SCSI Drive Troubleshooter

SCSI Drive Troubleshooter



Step-by-step troubleshooting for SCSI disk drives.

Please follow this procedure for troubleshooting (Parallel) SCSI drives:

  1. Confirm that the hard drive is properly connected to a sufficient power source and that the connection is firm.
  2. Confirm that the drive is spinning up.
    A spinning drive produces a whining sound that is generally audible to the human ear, though you may have to listen very carefully to hear it. This sound is most noticeable as the drive first begins to spin, so listen for it when first turning on the power.
    If you are unable to hear the drive spinning, you may be able to feel it vibrating.
    Be sure to avoid electro-static shock. Touch one hand to bare metal on your computer's chassis before touching your drive.
  3. Confirm that the SCSI host bus adapter detects the SCSI hard drive.
    The host bus adapter will identify itself during the system boot up, and it will display on the screen any SCSI devices it finds on the SCSI bus. For example, Seagate drives will show up by model number; look for ST as the first two characters.
    If the drive is detected now, move on to step 4.

    If it does not detect the drive, move to these next steps.
    If you have already tried them and the drive is still not detected, the drive may be faulty. Please check the drive's warranty status.
     
  4. If the host bus adapter detects the drive, verify the media to check for bad sectors and ensure that the controller can fully communicate with the disk drive.
    Consult your host bus adapter's user manual or contact the SCSI host bus adapter manufacturer.
  5. If the diagnostic and/or Verify Media actions complete without error, confirm that FDISK can detect the drive.
    The usage of FDISK is explained in detail in this Microsoft Support article.
  6. If FDISK does not successfully find the drive and the other troubleshooting steps outlined here are unsuccessful in getting the drive detected, if possible Seagate recommends trying to connect the drive in another machine. If unsuccessful, Seagate recommends replacement.
  7. If FDISK successfully finds the drive, run a SeaTools Enterprise diagnostic on the drive.
    If it passes, the drive should be in good working order. If it fails, Seagate recommends replacement.

 

If the drive is not detected after the first three steps:

  1. Confirm that the drive is cabled correctly (68-pin LW models).
    Your ribbon cable should have either light red lettering or a red line running down the length of the cable. This red coloring indicates Pin 1 on the cable. Pin 1 on the disk drive is on the side of the ribbon cable connector closest to the 4-pin power connector. For proper installation, the Pin 1s must be aligned.
  2. Confirm that the drive is properly terminated.
    Only the devices at each physical end of a SCSI bus need to be terminated. The SCSI host adapter normally will provide termination for the controller end, therefore only terminate the last drive on the end of the cable. Use only active LVD terminators.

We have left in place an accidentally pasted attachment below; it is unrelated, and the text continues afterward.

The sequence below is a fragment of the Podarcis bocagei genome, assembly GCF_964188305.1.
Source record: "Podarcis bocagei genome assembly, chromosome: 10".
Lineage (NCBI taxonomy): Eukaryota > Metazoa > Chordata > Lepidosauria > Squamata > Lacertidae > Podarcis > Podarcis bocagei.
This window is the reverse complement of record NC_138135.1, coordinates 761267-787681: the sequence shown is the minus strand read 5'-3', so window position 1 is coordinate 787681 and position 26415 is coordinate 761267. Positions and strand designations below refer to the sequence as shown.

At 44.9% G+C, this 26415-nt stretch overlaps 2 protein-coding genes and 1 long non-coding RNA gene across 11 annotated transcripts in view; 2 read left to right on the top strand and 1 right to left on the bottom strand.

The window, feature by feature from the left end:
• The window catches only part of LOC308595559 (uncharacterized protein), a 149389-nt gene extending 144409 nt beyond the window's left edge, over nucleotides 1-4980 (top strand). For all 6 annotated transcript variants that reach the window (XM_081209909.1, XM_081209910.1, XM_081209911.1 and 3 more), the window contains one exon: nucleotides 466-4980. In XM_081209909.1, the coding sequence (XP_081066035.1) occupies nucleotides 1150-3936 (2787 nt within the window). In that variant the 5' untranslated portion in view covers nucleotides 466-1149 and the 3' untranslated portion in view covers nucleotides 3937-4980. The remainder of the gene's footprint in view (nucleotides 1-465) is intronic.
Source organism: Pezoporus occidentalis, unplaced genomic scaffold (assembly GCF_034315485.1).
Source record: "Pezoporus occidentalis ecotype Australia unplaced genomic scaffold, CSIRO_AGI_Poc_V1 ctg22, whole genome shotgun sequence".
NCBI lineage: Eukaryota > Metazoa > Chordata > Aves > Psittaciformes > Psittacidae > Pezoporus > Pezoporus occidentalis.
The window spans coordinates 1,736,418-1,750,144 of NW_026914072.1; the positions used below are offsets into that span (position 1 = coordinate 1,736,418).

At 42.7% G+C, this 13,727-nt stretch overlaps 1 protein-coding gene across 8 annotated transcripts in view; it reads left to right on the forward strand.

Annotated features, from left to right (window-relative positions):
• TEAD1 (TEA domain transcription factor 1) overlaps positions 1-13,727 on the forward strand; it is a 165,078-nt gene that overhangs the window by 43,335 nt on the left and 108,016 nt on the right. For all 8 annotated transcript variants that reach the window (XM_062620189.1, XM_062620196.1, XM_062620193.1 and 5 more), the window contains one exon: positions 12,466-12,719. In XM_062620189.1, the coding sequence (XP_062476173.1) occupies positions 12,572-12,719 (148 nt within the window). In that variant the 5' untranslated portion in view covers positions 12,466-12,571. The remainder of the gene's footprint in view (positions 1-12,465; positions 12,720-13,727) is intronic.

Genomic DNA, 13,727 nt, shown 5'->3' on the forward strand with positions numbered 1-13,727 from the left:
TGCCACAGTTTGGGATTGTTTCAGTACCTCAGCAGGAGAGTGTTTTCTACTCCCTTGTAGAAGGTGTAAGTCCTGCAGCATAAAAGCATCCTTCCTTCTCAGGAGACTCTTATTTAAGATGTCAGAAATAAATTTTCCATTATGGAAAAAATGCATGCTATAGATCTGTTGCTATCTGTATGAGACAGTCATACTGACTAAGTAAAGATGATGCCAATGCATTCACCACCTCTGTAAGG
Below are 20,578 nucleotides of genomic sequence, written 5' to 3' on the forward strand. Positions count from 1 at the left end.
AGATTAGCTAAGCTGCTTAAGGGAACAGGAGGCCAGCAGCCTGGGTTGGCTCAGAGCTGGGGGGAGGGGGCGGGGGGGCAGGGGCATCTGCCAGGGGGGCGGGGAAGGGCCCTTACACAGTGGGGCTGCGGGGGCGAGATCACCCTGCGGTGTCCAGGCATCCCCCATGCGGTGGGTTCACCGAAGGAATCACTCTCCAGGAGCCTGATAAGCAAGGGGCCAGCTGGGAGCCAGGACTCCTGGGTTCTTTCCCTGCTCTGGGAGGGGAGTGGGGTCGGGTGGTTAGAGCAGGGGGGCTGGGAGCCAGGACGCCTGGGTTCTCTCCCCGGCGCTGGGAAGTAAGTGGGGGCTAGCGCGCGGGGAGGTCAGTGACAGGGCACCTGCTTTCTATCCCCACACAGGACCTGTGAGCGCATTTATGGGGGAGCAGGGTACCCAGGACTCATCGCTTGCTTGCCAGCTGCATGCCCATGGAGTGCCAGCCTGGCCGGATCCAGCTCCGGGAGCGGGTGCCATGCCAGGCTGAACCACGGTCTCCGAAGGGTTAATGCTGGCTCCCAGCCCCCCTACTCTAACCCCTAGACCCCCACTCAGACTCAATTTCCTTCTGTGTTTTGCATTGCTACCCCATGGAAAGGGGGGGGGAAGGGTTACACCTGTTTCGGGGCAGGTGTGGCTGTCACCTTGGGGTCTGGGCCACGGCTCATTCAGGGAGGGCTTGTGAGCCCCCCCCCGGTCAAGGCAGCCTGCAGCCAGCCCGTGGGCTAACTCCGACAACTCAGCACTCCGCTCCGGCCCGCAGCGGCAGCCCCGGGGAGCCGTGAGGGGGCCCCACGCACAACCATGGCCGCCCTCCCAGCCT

3. If you have multiple devices on the cable, confirm that only the last device is set to terminate, or that there is an active terminator at the end of the cable.
    Thus, a SCSI hard drive in the middle of the cable should not have the TE jumper.
  4. Confirm that the terminator is properly powered.
    Active terminators must receive power from some source. The default configuration results in the drive not supplying termination power to the bus. Usually, the host adapter provides term power, so consult the user manual for your host adapter.
    Drive models ending in LC cannot be configured to provide termination power to the bus. 
  5. Confirm that the drive is jumpered correctly (68-pin LW models only; 80-pin LC model settings are governed by the host bus adapter).
    • Jumper position 1: SCSI ID - 0 thru 15 for Wide devices. Each drive must be jumpered for a unique SCSI ID.
      Most Seagate SCSI drives come with no jumpers on SCSI ID (SCSI ID = 0). The SCSI host adapter usually uses SCSI ID = 7. If you are installing a drive model ending in LC (uses 80-pin SCA connector), the host normally sets the ID over the I/O interface.
    • Jumper positions 2-6 are recommended only for special cases. 
    • Jumper position 7: Terminator Power - Host adapter or other device provides term power (default).

  6. Sometimes, adapters are used to achieve connection between a 68-pin cable and an 80-pin drive (such as a Cheetah drive whose model number ends in LC), or between an 80-pin backplane and a 68-pin drive (such as a Cheetah drive whose model number ends in LW). If possible, connect the drive consistently with its pin interface, avoiding the use of such adapters.
  7. If possible, try another connector on the backplane or a different SCSI cable.
  8. If possible, if the drive is still not detected, try connecting a known-good SCSI drive to the same cable or backplane position to rule out a faulty cable or backplane connector.
  9. If possible, try the drive in a different computer or server.
  10. Once these steps are confirmed, go back to the top and restart troubleshooting.




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